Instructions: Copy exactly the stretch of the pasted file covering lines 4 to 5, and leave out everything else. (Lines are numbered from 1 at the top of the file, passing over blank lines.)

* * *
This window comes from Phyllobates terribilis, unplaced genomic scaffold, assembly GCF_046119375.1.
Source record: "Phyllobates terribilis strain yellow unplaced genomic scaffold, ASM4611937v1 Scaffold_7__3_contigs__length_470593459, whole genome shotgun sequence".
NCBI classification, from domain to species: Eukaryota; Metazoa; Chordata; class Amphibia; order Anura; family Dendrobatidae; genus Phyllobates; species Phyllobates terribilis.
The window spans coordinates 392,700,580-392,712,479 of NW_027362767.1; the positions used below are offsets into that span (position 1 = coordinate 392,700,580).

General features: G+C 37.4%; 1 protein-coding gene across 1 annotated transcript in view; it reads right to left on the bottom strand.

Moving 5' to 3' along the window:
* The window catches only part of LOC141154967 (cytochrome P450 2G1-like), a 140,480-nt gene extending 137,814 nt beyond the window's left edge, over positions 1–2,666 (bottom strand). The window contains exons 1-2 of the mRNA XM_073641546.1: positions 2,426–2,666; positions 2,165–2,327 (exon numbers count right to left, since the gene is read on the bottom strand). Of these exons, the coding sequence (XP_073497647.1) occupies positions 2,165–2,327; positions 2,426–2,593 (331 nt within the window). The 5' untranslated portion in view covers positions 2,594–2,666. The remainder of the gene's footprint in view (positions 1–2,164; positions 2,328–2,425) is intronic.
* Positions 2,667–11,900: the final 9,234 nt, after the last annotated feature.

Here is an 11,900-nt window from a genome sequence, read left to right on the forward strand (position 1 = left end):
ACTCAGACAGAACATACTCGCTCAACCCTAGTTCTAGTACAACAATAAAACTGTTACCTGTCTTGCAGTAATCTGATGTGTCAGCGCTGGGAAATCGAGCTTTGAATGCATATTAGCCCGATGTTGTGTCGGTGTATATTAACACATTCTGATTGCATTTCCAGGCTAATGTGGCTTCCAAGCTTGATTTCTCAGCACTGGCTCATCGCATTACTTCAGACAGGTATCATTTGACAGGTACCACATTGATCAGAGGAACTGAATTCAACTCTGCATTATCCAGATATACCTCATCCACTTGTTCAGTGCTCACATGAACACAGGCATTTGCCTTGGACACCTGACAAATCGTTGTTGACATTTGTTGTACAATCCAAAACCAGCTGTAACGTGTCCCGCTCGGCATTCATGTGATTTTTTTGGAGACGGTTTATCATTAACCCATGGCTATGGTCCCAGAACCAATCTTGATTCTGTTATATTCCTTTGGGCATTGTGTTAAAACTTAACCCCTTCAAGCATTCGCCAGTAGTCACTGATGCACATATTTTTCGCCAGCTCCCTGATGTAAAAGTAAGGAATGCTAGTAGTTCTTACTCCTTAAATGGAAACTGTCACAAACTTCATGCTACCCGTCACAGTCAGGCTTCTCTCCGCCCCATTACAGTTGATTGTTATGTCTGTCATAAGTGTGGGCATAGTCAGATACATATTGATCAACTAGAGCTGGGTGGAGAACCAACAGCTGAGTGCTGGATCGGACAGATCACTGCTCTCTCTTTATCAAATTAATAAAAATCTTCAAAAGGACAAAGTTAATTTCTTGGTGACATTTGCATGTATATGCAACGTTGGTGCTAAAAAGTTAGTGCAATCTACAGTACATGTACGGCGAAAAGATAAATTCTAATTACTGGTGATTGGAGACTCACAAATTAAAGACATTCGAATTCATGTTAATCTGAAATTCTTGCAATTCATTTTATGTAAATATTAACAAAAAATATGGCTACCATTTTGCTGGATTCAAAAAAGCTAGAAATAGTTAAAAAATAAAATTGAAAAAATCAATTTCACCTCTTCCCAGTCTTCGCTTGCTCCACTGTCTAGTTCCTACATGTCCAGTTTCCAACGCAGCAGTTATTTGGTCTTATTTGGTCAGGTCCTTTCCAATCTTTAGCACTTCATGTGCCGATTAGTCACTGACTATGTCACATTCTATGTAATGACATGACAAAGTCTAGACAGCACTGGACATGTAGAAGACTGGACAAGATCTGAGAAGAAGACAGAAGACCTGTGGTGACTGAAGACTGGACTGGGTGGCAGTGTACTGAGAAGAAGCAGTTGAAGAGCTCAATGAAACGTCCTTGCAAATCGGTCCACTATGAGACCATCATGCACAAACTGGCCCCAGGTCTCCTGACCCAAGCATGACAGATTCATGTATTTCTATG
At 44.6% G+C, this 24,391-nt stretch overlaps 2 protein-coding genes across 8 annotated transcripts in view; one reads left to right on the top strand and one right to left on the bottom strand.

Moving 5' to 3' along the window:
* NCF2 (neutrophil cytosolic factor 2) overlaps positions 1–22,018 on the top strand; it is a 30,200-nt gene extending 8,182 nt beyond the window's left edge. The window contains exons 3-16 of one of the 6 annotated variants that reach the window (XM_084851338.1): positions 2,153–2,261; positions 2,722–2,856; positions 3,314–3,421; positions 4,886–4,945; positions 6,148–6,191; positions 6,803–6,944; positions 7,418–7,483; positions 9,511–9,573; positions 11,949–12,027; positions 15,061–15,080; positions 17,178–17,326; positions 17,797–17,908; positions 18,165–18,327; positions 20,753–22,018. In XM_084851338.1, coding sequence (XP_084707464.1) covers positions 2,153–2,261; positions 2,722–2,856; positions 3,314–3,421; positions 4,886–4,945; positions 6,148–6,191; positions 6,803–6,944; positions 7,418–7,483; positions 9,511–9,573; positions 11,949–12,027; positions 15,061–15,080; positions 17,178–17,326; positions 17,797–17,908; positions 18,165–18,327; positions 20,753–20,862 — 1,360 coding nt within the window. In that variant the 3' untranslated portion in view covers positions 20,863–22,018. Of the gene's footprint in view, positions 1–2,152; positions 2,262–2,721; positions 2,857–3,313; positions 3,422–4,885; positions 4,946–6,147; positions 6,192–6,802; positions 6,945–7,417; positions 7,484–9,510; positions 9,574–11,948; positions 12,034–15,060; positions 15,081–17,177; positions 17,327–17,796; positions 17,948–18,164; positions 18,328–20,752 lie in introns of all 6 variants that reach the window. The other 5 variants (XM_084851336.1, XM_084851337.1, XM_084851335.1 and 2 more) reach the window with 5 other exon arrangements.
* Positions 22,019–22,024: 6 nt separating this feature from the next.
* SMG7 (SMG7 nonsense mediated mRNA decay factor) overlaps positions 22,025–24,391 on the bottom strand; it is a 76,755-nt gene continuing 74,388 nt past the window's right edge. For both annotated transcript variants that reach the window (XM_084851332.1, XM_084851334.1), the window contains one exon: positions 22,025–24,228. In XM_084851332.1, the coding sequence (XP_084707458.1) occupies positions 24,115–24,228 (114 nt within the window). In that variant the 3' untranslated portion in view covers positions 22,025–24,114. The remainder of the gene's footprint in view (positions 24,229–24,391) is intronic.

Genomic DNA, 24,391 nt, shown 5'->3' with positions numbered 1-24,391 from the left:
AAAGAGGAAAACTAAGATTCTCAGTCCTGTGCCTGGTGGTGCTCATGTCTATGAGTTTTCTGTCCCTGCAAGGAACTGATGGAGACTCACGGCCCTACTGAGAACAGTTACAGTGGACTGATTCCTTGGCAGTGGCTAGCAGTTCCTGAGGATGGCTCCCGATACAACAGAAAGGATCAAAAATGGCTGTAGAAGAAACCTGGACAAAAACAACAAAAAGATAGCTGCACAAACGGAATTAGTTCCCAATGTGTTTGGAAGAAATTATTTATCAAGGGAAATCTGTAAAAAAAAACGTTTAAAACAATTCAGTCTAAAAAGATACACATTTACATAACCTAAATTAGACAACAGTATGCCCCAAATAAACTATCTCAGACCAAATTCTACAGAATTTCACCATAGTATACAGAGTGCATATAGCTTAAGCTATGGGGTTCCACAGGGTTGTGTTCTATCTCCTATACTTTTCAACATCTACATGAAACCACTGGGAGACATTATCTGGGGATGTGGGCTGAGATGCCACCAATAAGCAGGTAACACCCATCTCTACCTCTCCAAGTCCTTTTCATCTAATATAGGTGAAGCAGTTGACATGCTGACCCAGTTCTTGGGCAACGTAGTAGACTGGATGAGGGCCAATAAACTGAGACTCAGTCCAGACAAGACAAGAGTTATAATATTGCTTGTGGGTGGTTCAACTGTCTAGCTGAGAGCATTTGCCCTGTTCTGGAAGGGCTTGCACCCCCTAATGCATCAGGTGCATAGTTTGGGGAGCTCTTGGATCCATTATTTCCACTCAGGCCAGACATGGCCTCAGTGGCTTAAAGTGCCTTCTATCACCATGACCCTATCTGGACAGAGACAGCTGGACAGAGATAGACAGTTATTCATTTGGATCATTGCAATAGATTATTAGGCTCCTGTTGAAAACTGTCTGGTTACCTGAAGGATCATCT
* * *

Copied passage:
The window spans coordinates 392,700,580-392,712,479 of NW_027362767.1; the positions used below are offsets into that span (position 1 = coordinate 392,700,580).

General features: G+C 37.4%; 1 protein-coding gene across 1 annotated transcript in view; it reads right to left on the bottom strand.